Work as a Team with the Line Judges
The umpire is in charge of controlling the match, and a line judge’s job is to help the umpire do that, by making prompt, clear, correct calls on the assigned line(s). However, the umpire can also help line judges do their job as well as possible. If they are able to work together seamlessly, everyone’s experience (including that of the players, coaches and spectators) is much more enjoyable. Following are some tips on how to achieve this.
- Make eye contact with line judges when they make a call. They should hold the call until this eye contact has been established. You can also give a slight nod, especially when a tight call was well done. This lets both of you know that the call has been correctly communicated. It also makes the line judges feel that you value their contributions.
- If a player or coach disagrees with a line call and attempts to argue with or intimidate the line judge, let the player know that this is unacceptable. The umpire is in charge of what happens on court, including protection of the line judges from any kind of intimidation.
- If there is any confusion around a line call, ask the line judge to repeat it, in a neutral manner, so that it does not sound like a challenge of the decision, but simply a request for repetition
- If you need to overrule a line judge’s call, do so in a neutral tone to avoid making the line judges, players, or spectators question the line judge’s work. Continue to acknowledge the line judge’s future calls in the same manner as usual, to show that there is no criticism implied in overruling a call.
- When there are two line judges on a corner (one for a side line and one for a back line), they may (correctly) make two different calls. For example, if in a singles match, the shuttle falls in the corner where back and side tramlines intersect, the side line judge will correctly call “Out” and the back line judge will correctly signal “In”. If either of the line judges calls “Out”, the shuttle is out. (If there is any confusion around this point, see the BWF Line Judges’ Manual for a more complete explanation with photo and video examples).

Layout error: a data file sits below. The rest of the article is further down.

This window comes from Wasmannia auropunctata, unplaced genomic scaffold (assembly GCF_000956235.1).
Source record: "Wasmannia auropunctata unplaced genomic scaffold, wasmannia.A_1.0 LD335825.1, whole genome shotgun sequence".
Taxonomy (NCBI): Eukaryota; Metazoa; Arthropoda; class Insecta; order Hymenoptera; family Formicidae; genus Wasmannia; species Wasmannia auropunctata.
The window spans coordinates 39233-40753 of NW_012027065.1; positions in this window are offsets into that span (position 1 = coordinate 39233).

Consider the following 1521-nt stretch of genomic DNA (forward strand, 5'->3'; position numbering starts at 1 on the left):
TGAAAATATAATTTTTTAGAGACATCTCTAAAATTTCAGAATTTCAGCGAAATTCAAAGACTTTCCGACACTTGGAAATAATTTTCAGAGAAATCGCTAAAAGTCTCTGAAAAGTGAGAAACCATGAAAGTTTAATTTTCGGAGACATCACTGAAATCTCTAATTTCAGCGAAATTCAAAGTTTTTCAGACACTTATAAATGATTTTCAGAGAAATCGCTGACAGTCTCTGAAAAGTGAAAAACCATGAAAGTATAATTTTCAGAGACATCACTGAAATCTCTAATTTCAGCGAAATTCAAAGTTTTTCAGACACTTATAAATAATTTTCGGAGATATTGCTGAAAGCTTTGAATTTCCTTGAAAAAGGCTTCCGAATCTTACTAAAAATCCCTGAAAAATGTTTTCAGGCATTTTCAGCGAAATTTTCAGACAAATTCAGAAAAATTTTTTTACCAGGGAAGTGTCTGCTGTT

- Depending on the level of the event, there may be a protocol established for line judges to sit and stand as a team, which makes the event look more polished and professional. In general terms, line judges will remain seated throughout each game, but will stand during the intervals between games. At the beginning of the match, either a team leader will indicate when they should be seated, or they will sit when the umpire sits. At the end of the match, they will generally stand once the end-of-match announcement has been made (either at the direction of a team leader, or when the announcement ends). The umpire is not usually involved in the process, but should be aware of the designated protocol. More detailed information is available in the BWF Line Judges’ Manual.
- Finally, it is important for the umpire to know where to look for a line call, which depends on the number and configuration of line judges. Some sample diagrams and explanations are included in the appendix “Possible Configurations of Line Judges”.